Check out the image quality of Mozilla's Daala codec right now

Martin Brinkmann
Dec 27, 2014

Daala is the codename for a video compression technology project that Mozilla is working on in collaboration with It is one of many research projects at Mozilla that could shape the future of the Web in significant ways.

Mozilla revealed Daala back in mid-2013 and has been working on the video compression technology ever since.

Mozilla and Xiph published blog posts recently with information about the progress made in 2014.

The team spend time on improving still image coding, the building of tools to evaluate performance against other codecs and video performance in general.

You can test the still image quality of Daala on the Xiph website. There you can compare it with other popular codecs using a slider that you move with your mouse.

You can use the test to compare Daala with JPEG, VP8, VP9, x264, x265 and the original image. The smaller sample image used on the main site is not ideal though and you find the full resolution image and others on this.

While still not perfect, as size information are not provided for example, it is easier to notice differences in quality. There you can also load other test images.

The project team is aware that Daala's quality needs to be improved to surpass HEVC which offers the best quality currently.

Below is a quick demo that characterizes the difference in the codecs. As you move the slider back and forth, especially notice how the details change in the trees, sky, and sand. Daala preserves texture well like JPEG, but doesn't suffer from JPEG's blocking artifacts. VP8 avoids blocking artifacts, but blurs all but the strongest edges and textures. H.264 makes an especially strong showing in this image, though it oversharpens fine edges while losing lower contrast edges and texture. Daala and HEVC are the most visually similar, with consistent treatment of features across the image. HEVC is still the clear winner for now, though that's not to say HEVC is flawless; oddly, it manages to 'trim' the trees shorter in the background! Currently, Daala's primary fault is ringing, which also impacts overall coding efficiency.

The main page holds another interesting option: it allows you to upload an image of your own selection to compare it to the Daala version.

A slider is provided that you can use to change the quality of the Daala image. The size of the resulting image is displayed on the screen as well which you can compare to the size of the original image.

It is unfortunate that source and destination image are not displayed on the screen at the same time as it would make the comparison easier.

Still, it can be used to compare the output size and quality of popular image formats used on today's Internet with the current Daala implementation.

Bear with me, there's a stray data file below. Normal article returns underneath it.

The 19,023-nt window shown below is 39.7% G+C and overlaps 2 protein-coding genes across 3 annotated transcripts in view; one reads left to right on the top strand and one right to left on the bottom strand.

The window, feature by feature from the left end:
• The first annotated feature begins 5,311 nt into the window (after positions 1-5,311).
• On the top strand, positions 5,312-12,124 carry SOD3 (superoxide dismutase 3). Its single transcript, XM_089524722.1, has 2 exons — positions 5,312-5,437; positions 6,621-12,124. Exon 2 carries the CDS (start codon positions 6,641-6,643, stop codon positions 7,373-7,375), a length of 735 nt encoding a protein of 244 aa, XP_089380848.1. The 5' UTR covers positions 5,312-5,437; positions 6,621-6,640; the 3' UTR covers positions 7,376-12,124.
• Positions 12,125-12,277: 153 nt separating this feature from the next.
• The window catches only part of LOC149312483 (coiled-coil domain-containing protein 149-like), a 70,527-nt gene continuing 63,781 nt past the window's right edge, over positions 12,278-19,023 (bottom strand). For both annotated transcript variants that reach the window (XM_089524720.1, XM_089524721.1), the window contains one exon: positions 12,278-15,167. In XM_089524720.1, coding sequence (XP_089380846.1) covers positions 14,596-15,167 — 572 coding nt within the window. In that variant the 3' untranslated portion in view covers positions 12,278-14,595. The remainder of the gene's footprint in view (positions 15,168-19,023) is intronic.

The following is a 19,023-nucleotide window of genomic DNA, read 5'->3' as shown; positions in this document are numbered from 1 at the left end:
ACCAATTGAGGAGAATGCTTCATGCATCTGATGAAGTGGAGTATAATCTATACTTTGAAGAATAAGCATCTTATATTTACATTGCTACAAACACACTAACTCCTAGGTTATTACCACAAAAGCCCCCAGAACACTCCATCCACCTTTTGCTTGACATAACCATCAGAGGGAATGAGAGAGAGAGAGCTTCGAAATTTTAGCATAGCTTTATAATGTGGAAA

Check out the image quality of Mozilla's Daala codec right now
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Check out the image quality of Mozilla's Daala codec right now
You can test the Daala video compression codec right now to see how well it converts images both size and quality-wise.

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  1. CalBear said on December 29, 2014 at 3:14 pm

    Daala is clearly not as good as JPEG as seen in the bushes along the side of the road. So what is the file size?

    1. Matthew Raymond said on February 16, 2015 at 6:50 pm

      Take a look at the images Pont de Quebec at Night, Buenos Aires and End of Show. Daala might not be as sharp on the high-contrast details, but it’s way better than JPEG for darkness and gradients. JPEG butchers images that have low contrast and subtle shifts in color.

  2. jasray said on December 28, 2014 at 3:57 am

    Wow! All of the coding, math, genius, patience, and whatever else is needed to take a project this far . . . and to continue . . . until an obviously superior rendering occurs makes me shake my head in awe. Since I’m in the field of education, I think, “This is an example of a well-educated mind.” I mean, it’s “perfect.”

  3. ACow said on December 28, 2014 at 3:27 am

    Daala? That’s even worse than gif with a soft g…

    1. Caspy7 said on December 28, 2014 at 6:07 am

      Focusing on the important stuff…

  4. Zeus said on December 28, 2014 at 1:32 am

    The lack of artifacts in the clouds makes me think this would be a really good codec for encoding horror films and other movies with lots of darkness in the fame. Today’s codecs tend to look at a dark room and think, “Hey, time to save a ton of bitrate!” which results in some terribly blocky night scenes.

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